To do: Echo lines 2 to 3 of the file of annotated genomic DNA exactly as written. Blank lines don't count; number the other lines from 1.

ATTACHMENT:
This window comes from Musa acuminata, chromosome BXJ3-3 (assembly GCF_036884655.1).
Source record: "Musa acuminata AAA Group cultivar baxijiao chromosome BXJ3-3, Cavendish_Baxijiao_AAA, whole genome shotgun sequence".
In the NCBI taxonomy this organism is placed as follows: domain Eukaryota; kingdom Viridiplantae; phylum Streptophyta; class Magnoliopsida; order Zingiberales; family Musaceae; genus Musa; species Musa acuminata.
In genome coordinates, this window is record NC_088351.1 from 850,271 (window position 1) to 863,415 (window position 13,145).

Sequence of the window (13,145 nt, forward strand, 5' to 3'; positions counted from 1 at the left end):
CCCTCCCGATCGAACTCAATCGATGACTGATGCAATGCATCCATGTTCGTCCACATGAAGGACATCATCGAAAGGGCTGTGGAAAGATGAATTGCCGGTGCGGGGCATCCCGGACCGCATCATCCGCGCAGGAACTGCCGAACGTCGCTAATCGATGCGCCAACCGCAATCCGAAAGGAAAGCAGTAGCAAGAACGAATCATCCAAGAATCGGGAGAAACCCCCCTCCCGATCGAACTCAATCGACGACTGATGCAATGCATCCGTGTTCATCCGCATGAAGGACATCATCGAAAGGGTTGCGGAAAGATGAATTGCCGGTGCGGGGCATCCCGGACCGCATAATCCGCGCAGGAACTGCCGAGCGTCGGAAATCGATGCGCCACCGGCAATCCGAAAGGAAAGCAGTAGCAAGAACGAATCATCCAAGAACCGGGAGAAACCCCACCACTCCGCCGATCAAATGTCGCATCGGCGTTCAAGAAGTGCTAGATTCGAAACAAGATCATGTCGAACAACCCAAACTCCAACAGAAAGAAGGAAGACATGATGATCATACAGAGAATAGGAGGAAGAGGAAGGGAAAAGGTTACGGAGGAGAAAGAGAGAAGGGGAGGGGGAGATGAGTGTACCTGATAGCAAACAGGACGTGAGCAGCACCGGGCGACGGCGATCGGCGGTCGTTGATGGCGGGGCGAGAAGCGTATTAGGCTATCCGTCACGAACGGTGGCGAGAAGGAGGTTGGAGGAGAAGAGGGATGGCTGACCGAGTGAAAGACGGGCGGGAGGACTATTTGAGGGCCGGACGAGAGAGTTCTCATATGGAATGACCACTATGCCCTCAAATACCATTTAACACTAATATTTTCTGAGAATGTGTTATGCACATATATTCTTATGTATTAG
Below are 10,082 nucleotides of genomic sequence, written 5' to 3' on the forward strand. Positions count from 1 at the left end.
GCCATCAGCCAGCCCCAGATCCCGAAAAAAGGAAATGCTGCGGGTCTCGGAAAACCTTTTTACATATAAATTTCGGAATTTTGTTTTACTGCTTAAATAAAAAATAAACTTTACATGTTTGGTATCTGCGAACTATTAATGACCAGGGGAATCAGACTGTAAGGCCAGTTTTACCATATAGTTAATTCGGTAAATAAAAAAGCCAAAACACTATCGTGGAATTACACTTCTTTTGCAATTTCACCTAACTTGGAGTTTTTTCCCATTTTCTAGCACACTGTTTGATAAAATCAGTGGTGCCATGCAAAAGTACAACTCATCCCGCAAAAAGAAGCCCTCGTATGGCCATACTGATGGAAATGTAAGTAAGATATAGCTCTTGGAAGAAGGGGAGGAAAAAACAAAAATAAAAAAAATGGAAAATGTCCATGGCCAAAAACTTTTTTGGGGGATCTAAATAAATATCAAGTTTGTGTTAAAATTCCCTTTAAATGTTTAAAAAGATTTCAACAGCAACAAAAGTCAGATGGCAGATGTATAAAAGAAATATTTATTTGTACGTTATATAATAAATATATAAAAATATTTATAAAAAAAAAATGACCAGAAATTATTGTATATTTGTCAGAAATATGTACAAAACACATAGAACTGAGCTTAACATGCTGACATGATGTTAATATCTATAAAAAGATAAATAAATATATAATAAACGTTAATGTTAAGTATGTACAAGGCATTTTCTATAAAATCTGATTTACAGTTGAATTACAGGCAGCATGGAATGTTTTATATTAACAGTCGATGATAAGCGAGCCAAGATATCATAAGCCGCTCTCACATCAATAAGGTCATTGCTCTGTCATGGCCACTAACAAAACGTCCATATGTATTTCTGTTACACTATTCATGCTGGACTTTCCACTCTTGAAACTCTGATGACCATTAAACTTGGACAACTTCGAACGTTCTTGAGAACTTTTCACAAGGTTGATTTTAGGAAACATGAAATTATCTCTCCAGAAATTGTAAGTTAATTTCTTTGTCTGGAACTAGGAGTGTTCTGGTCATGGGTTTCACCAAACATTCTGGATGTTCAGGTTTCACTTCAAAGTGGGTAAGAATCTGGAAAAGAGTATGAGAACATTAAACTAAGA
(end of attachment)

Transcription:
Source record: "Musa acuminata AAA Group cultivar baxijiao chromosome BXJ3-3, Cavendish_Baxijiao_AAA, whole genome shotgun sequence".
In the NCBI taxonomy this organism is placed as follows: domain Eukaryota; kingdom Viridiplantae; phylum Streptophyta; class Magnoliopsida; order Zingiberales; family Musaceae; genus Musa; species Musa acuminata.